How Taco Bell Proves Old-School Marketing Tactics Still Work
Over the last few years, the marketing world has focused on digital transformation. Marketing professionals have embraced online and mobile channels to such an extent that the old-school marketing tactics of television and radio might have seemed dead. That’s not the case, though — not if Taco Bell has any say in it.
In 2017, Taco Bell took a different approach by putting more of its budget back into television ads while simultaneously reducing its digital ad budget. In 2019, Taco Bell doubled-down on its television campaign strategy, spending millions more than its competitors while still coming out ahead on sales and profitability.
Although Taco Bell’s campaigns do appear on digital channels, the fast-food retailer believes old-school marketing still works well. Here’s why Taco Bell proves that more companies should not necessarily focus exclusively on digital marketing tactics:
Taco Bell knows its audience
Taco Bell has put considerable effort into studying its audience segments. As a result, the company has a deep understanding of what its audience does, where they spend their time, how they like to get their food, their budget and overall preferences. Much of the company’s target demographic is still connected to old-school channels like television and radio.
A large part of the fast-food brand’s audience loves sports and watching sporting events on TV. Taco Bell realized that it made sense to buy advertising space during televised sports events on major networks and dedicated channels, such as ESPN during football and basketball season as well as on sports radio channels.
Even during 2020 when sports diminished in terms of viewing options for part of the year, Taco Bell knew its sports-minded fans were still watching these channels. That meant they were still available to hear about new campaigns that included a focus on drive-through and delivery options.
Millennials wax nostalgic
Millennials are attracted to old-school-style formats, often preferring the feel of direct mail in their mailboxes, catalogs, billboards and other marketing that evokes an earlier age. Because they have been raised in a digital environment, this nostalgic approach feels unique to them. They pay attention to these other channels where Taco Bell has focused its efforts.
Taco Bell has also entertained millennials by introducing stand-out campaigns across television and social media. This included a pop-up hotel and food truck with supplies for 10,000 tacos that were airdropped into a small town in Alaska. In 2019, Taco Bell also developed a billboard that dispensed nacho cheese and displayed it in Toronto, Canada. The billboard invited everyone to bring the snack of their choice to dip into the cheese.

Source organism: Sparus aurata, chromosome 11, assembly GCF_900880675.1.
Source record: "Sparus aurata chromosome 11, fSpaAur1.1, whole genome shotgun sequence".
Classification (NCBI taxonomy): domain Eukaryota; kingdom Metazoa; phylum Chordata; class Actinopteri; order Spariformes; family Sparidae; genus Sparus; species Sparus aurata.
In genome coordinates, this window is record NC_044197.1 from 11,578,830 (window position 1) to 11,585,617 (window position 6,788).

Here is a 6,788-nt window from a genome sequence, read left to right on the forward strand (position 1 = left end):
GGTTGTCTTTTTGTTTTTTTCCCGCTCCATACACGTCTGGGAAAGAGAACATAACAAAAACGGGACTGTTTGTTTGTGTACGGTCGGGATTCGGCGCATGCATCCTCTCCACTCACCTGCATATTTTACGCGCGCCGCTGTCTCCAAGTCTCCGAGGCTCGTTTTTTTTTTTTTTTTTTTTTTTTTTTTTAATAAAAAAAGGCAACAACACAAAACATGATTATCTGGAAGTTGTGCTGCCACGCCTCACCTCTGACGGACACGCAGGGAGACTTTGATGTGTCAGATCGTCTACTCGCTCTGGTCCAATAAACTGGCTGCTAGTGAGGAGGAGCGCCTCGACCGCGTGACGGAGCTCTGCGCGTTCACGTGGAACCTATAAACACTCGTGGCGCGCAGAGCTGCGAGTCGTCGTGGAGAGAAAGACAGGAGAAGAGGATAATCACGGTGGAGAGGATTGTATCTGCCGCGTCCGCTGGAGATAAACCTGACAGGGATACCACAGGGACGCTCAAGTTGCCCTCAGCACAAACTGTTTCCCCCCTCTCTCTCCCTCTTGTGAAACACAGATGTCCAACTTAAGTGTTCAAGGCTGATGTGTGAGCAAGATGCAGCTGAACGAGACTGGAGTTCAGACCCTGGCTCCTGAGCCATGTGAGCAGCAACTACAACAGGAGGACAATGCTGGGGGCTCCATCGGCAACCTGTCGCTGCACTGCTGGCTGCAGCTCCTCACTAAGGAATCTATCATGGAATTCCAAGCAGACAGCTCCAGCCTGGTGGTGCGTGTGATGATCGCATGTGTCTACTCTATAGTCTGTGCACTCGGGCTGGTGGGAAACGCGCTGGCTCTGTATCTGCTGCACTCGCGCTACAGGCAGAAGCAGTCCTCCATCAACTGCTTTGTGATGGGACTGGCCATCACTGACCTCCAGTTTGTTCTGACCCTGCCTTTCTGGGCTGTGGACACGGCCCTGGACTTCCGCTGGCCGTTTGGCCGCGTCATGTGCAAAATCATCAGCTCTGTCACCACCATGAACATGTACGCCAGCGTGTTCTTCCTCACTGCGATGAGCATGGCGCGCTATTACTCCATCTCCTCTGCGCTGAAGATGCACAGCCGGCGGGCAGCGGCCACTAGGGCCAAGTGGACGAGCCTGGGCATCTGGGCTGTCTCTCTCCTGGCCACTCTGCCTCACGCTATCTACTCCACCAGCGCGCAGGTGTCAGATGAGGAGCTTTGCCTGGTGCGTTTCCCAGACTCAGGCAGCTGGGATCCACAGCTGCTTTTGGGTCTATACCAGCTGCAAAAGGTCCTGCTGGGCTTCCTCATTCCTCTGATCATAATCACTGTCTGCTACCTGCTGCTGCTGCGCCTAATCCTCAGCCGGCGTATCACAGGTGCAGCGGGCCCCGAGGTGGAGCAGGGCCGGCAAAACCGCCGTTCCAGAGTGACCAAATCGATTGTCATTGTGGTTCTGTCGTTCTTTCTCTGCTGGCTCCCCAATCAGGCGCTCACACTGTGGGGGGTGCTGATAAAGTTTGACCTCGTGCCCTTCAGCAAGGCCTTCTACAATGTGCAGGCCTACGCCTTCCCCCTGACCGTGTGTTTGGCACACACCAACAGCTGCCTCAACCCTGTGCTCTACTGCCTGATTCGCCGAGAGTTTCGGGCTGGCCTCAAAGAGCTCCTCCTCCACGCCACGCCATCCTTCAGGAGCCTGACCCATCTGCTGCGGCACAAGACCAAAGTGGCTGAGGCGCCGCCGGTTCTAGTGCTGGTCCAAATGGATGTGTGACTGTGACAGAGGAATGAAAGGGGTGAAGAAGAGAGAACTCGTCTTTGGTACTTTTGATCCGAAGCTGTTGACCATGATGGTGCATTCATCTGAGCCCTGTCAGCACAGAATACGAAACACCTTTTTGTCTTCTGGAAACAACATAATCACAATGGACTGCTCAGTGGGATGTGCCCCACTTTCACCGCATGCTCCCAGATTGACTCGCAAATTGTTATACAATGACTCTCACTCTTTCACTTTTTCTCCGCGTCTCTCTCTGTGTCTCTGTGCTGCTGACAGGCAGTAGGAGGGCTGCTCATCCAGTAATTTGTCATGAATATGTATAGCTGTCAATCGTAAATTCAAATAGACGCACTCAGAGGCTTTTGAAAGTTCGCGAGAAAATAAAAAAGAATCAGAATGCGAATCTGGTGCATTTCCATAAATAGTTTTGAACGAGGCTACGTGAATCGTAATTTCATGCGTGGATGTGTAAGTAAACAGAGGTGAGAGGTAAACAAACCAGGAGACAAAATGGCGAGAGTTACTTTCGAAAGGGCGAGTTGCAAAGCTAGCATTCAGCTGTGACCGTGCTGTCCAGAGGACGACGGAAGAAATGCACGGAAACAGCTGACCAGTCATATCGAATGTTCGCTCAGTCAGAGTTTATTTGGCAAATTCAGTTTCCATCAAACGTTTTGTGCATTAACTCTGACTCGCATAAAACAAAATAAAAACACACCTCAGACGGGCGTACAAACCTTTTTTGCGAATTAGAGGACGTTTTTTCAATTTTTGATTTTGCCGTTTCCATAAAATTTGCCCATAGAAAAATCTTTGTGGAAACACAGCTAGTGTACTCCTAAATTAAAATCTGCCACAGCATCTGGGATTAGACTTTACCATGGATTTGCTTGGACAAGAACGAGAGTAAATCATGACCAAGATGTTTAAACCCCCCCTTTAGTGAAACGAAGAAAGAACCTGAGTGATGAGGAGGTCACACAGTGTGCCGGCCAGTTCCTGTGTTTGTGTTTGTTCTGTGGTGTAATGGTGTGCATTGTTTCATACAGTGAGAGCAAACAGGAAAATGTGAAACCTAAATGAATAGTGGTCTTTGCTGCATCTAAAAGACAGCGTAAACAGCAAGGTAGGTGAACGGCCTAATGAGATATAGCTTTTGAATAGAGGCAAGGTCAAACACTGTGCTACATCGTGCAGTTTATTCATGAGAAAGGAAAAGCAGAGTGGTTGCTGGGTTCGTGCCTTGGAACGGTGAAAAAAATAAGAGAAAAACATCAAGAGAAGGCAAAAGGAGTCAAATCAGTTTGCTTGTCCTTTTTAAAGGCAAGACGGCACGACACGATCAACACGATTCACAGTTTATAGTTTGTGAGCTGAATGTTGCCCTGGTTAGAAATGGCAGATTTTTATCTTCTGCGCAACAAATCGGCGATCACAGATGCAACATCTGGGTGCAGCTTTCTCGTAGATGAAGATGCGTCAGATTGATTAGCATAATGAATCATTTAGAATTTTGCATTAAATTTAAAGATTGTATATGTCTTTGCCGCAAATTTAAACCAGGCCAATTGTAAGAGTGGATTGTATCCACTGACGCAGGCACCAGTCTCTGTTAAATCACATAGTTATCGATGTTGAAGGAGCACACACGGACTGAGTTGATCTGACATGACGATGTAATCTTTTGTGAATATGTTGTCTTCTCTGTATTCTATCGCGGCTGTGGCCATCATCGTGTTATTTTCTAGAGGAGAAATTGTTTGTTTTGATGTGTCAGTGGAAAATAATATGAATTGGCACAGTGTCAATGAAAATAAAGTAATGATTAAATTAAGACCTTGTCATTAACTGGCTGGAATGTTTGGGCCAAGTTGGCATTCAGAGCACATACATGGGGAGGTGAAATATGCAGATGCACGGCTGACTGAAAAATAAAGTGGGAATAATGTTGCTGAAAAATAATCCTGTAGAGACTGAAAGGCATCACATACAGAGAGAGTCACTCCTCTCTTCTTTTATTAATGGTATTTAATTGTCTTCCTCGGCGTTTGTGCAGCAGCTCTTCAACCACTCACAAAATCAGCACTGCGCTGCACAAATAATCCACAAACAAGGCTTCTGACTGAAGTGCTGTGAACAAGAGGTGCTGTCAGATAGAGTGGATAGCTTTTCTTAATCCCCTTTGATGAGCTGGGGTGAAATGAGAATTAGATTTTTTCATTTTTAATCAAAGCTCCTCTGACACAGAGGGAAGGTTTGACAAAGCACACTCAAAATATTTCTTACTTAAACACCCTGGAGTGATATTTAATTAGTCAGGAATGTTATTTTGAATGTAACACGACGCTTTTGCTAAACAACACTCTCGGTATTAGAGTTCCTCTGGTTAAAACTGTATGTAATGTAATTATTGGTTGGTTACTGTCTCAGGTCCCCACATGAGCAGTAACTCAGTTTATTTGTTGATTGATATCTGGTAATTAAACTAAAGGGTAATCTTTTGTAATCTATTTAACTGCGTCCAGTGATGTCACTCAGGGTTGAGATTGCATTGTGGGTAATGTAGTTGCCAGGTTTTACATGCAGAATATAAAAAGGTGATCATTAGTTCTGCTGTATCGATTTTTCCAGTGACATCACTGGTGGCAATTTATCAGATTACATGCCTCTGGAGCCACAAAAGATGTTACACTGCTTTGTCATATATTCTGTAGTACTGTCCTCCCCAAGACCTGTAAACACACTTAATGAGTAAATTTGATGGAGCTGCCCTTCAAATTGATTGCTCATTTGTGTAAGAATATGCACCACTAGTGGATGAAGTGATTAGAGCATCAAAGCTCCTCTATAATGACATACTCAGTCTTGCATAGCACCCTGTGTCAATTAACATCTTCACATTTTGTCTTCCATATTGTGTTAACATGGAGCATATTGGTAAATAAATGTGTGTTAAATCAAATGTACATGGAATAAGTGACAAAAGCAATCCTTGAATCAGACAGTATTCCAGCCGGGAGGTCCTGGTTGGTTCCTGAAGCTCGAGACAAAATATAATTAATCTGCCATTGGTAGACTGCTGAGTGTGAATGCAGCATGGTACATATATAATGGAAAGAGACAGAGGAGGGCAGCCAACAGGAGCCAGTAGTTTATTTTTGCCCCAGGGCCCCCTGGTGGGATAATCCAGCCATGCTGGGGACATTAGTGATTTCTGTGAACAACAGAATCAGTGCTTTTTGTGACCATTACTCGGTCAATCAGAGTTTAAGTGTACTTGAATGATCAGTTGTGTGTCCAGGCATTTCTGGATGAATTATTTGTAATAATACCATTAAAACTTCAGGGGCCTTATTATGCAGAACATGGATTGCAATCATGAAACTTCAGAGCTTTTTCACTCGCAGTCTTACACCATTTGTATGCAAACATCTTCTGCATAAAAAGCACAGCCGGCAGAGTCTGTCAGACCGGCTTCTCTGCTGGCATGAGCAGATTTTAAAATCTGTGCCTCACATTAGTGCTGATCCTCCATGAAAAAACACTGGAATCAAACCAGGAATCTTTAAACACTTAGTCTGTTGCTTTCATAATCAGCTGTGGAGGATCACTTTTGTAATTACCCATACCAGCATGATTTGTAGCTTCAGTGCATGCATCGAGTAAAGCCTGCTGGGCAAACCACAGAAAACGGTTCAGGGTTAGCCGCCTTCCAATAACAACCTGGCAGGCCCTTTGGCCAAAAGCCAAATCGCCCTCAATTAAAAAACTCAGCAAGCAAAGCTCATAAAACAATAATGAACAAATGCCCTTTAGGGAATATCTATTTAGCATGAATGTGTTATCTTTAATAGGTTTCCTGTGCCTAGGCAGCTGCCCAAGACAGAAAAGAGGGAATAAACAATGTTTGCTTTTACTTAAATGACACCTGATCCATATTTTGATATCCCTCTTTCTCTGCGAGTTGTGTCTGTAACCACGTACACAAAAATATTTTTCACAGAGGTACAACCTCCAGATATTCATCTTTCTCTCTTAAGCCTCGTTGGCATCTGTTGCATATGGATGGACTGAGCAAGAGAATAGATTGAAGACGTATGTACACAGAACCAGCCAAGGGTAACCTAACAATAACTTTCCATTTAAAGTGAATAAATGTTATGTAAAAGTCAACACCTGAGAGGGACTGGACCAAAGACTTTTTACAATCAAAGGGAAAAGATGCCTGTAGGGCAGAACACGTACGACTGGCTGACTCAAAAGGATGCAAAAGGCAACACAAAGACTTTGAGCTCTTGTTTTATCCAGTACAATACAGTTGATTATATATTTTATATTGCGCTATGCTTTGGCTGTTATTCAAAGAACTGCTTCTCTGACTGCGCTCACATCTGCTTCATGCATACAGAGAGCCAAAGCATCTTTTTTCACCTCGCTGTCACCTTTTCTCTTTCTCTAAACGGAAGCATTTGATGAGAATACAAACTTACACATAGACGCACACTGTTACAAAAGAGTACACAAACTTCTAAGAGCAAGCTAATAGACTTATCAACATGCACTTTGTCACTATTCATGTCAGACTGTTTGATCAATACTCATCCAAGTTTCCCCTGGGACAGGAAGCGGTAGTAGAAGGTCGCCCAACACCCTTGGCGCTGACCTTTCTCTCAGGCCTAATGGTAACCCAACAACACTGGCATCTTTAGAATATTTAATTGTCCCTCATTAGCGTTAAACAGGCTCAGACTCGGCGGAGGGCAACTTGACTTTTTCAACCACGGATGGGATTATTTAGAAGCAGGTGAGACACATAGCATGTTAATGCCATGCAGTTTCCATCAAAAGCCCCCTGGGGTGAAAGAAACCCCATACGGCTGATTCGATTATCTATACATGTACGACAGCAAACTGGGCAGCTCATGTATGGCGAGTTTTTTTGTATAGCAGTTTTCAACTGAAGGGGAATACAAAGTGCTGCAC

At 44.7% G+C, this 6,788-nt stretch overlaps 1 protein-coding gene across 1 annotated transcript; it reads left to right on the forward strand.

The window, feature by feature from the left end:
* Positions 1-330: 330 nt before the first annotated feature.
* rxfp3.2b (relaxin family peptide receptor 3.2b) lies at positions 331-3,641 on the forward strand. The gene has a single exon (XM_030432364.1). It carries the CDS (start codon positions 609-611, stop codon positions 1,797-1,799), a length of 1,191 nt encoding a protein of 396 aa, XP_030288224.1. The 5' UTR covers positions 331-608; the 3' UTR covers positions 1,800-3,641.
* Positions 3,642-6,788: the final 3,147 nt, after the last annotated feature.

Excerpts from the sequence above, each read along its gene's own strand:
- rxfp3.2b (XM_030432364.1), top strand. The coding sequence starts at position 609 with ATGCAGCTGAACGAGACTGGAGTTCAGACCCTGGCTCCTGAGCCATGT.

Creating and implementing these successful in-person events illustrate the importance of Taco Bell’s knowledge of its audience. It also proves that this audience can relate to more than social media interaction. This brand example demonstrates how traditional marketing channels can be transformed in unique ways.
Go completely digital, and you’ll lose customers
When it comes to achieving marketing goals, Taco Bell’s campaigns illustrate that digital channels alone aren’t enough. The brand’s audience segments preferred watching and listening to sports, picking up its food in a drive-through and enjoying nostalgic commercials.
Because Taco Bell’s audience crosses so many generations, it made sense to continue leveraging traditional marketing channels and advertising. Otherwise, the fast-food giant knew it risked losing older customers who have been loyal for years and may not interact with brands in the digital environment.
Winning at local connections and unique ads
The Taco Bell example also demonstrates the value of making local connections. By selecting key markets where the brand already had a large following for paid television and radio ads, Taco Bell could stay top of mind with these segments with a targeted, optimized TV ad spend. This approach also helped leverage the loyalty earned from older customers while still reaching new generations.
Finally, because many marketers have avoided television ads due to the price and lack of perceived audience, the Taco Bell marketing team knew that the ads had to stand out. The content has been referred to as “quirky” and “cheesy,” which are two terms the company doesn’t mind at all. In fact, it’s exactly what the brand wanted: Those responses mean the ads are memorable and help viewers remember Taco Bell is open and waiting for them around-the-clock.
Delivers the best of both worlds
Taco Bell has done well by combining traditional media and social media techniques across multiple channels. The Major League Baseball promotions bring slick movie-style advertising to social media.
At the same time, its television ads include social media hashtags and channel features like emojis and filters. The result often feels like an Instagram story rather than a typical TV ad. It means that Taco Bell gets the most out of creating a uniform multichannel campaign, resonating with all demographics and providing recognizable visuals no matter where its audience interacts with the brand.
In this way, Taco Bell covers all audience segments in a consistent and engaging way, proving that marketing needs to think and act local, traditional, and digital.